Tuesday, November 27, 2007

Sweet Revenge

This book reads like a lawsuit waiting to happen, but the series continued, so I guess either nobody read this Manor book or nobody cared. Imagine this novel coming out in 1975--one year after DEATH WISH became one of the country's most talked-about films. It's a novel about a white-collar liberal named Bronson, whose wife and children are raped and murdered by street thugs. Out of rage and frustration, after the killers are set free by the courts, Bronson becomes a vigilante, stocking up on weapons and hitting the cold, dark streets night after night, looking to kill the killers of his family.

Oh, sure, the city is Cincinnati, not New York, and the protagonist's name is Richard, not Charles, Bronson, but DEATH WISH was certainly the blueprint for this violent urban thriller. The major exception is that this Bronson is certainly no hero. While DEATH WISH made sure its star, Charles Bronson as architect Paul Kersey, killed only people who deserved it, the Bronson of BLIND RAGE isn't so accommodating. He kills anyone who stands between him and vengeance, even if they happen to be innocent bystanders or just accidentally in his way. The body count in the book is quite high, though it seems like just over half of the victims actually had it coming.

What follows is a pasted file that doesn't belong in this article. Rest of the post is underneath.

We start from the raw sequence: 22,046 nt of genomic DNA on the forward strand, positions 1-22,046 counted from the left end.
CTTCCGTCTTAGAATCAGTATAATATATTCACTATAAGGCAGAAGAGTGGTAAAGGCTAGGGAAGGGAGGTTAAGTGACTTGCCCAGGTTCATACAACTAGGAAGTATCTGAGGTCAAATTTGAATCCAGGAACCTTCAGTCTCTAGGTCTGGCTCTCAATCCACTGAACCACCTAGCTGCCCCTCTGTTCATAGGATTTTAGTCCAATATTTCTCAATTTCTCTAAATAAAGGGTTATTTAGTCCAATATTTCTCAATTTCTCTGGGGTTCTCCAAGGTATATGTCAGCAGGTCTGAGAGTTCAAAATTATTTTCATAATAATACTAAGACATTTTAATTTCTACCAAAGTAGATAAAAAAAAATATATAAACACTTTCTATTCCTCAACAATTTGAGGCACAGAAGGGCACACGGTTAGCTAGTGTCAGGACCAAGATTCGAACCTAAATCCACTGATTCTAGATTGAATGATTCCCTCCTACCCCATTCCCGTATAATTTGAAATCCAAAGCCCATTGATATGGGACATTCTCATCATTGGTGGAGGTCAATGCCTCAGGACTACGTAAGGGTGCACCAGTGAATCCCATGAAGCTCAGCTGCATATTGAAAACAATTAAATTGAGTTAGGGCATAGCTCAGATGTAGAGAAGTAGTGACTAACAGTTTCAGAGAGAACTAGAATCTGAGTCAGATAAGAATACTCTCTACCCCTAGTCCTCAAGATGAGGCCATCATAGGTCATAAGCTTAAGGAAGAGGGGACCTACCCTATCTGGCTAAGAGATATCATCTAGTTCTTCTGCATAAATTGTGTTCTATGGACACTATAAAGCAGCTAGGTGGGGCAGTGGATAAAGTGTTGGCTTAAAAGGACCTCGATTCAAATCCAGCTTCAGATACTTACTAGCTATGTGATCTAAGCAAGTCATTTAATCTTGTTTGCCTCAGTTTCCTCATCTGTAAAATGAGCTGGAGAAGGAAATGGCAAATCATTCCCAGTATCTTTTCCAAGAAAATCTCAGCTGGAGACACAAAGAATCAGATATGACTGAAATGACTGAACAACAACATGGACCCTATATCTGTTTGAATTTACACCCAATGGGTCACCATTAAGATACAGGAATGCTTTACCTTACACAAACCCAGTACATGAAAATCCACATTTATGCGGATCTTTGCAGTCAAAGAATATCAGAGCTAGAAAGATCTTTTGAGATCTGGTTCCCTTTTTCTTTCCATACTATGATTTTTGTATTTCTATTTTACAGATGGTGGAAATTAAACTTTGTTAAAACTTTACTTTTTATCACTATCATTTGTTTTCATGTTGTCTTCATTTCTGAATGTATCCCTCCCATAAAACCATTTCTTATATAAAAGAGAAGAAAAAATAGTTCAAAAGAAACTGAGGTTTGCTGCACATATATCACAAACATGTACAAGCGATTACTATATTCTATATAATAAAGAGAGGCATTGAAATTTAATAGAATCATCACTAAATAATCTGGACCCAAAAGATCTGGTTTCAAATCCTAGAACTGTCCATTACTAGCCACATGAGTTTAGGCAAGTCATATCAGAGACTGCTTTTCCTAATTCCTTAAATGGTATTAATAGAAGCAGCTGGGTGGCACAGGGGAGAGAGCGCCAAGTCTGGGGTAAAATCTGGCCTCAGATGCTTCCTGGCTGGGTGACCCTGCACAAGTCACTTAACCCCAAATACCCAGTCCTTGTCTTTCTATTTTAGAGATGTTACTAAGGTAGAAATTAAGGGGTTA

Bronson discovers the leaders of the toughs who slaughtered his family, twins named Bennie and Bernie, have skipped the Queen City and headed towards Sacramento. With his new lover, a 17-year-old Latina named Teresa, in tow, Bronson follows them to California, stopping off for awhile in Nevada to pick up some expensive new weaponry and learn how to use it effectively. When he isn't shooting people, Bronson can be quite vicious for a guy who never hurt a fly until a few weeks ago. He ties one woman to her bed, nude, pours kerosene on her, and holds a match to her pubic hair to set her afire. One victim he ties down and fastens cages of hungry rats around his head and hand. You certainly wouldn't see that in a DEATH WISH movie.

1 comment:

Tim said...

I've really had some fun tonight reading your entries on all these ridiculous action books.

Given the high level of "collateral damage" in this book I find myself wondering if its not another Joseph Rosenberger production. As the Death Merchant series went on innocent bystanders seemed to die more and more. I think that in #52 of the series, The Flight of the Phoenix, the Death Merchant and co. might actually kill more innocent people than the terrorists they're fighting. The torture scenes sound similar to scenes in a couple of Death Merchant books.